On November 23, 2018, Howie, Sacks & Henry LLP and Camp Fiorante Matthews Mogerman LLP filed a Class Action lawsuit with the Superior Court of Ontario against Fy Jamaica.

Air travel is often held up as one of the safest forms of transportation. But when something does go wrong, as it did with Fly Jamaica Flight OJ256, the consequences can be severe.

Airplanes are complex vehicles that require specialized training to operate, rigorous inspections, and well-defined emergency procedures in the event of serious mechanical problems, poor flying conditions or other unexpected situations on board. Passengers, sometimes numbering in the hundreds, can be at serious risk of physical injuries, disability or death in the event of severe in-air turbulence or crash landings on land or in water. Even if they survive without sustaining much physical harm, being a part of a severe aircraft incident can result in post-traumatic stress disorder which can be every bit as debilitating as some physical injuries. Victims may also experience loss of personal property and other significant disruption to their lives.

Howie, Sacks and Henry's experienced and knowledgeable personal injury lawyers have developed expertise in representing victims of airplane accidents, including participants the class action lawsuit filed against Fly Jamaica for injuries and losses sustained on Flight OJ256 on November 9, 2018.

Twenty minutes into a flight to Toronto, a Boeing 757 carrying 84 Canadian passengers was forced to return to Guyana's Cheddi Jagan International Airport after experiencing hydraulic problems. The plane overshot the runway and crash landed; several of the plane's tires blew out and its right engine became dislodged from its wing as the plane came to a stop metres from a deep embankment.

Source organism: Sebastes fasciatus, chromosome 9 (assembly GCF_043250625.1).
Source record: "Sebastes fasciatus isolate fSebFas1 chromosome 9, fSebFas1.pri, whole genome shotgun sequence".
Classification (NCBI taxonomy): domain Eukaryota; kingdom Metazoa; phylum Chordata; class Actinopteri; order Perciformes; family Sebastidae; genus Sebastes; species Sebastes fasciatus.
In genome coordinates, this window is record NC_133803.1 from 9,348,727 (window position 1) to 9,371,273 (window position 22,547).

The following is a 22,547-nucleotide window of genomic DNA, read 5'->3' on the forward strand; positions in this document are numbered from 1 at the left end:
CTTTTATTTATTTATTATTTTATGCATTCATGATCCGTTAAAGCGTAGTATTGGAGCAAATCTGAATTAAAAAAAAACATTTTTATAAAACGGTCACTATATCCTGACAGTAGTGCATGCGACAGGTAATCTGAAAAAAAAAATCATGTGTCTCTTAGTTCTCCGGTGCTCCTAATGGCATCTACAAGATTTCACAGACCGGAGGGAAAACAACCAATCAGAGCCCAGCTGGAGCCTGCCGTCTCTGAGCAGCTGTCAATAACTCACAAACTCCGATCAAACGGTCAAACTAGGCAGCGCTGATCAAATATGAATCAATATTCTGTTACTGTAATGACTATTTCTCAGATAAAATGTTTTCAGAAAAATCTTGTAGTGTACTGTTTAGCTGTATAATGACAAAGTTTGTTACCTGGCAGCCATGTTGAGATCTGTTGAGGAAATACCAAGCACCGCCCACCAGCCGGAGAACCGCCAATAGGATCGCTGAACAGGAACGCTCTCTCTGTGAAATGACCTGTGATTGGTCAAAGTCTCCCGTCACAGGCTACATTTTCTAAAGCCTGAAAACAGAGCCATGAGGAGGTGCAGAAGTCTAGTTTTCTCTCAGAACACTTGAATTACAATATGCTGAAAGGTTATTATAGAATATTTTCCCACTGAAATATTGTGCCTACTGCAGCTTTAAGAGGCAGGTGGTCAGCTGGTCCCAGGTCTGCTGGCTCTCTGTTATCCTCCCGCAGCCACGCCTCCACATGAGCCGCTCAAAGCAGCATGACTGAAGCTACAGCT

After a long and frustrating period arranging to fly home, Canadian passengers finally returned to Toronto the following week. Many passengers have criticized Fly Jamaica for the lack of communication following the crash landing. In addition, valuable belongings left on the plane after evacuating, such as jewellery, cash and electronics, were unaccounted for.

Victims of this accident deserve answers and compensation for their pain, suffering and losses. HSH partner Paul Miller, co-lead counsel for the victims of the 2005 Air France crash at Toronto's Pearson airport, and HSH associate Valerie Lord, a passenger on that flight whose experience seeking compensation prompted her interest in pursuing a legal career, are members of our team who are pursuing this class action.

Consistently ranked as one of Canada's top personal injury law firms, it's HSH's mission to handle serious personal injury cases with compassion and professionalism. If you or a loved one were passengers on Fly Jamaica Flight OJ256, let our expertise in matters of law surrounding airplane accidents work for you. Consider the trusted team of airplane accident lawyers at HSH to represent you in this class action lawsuit.

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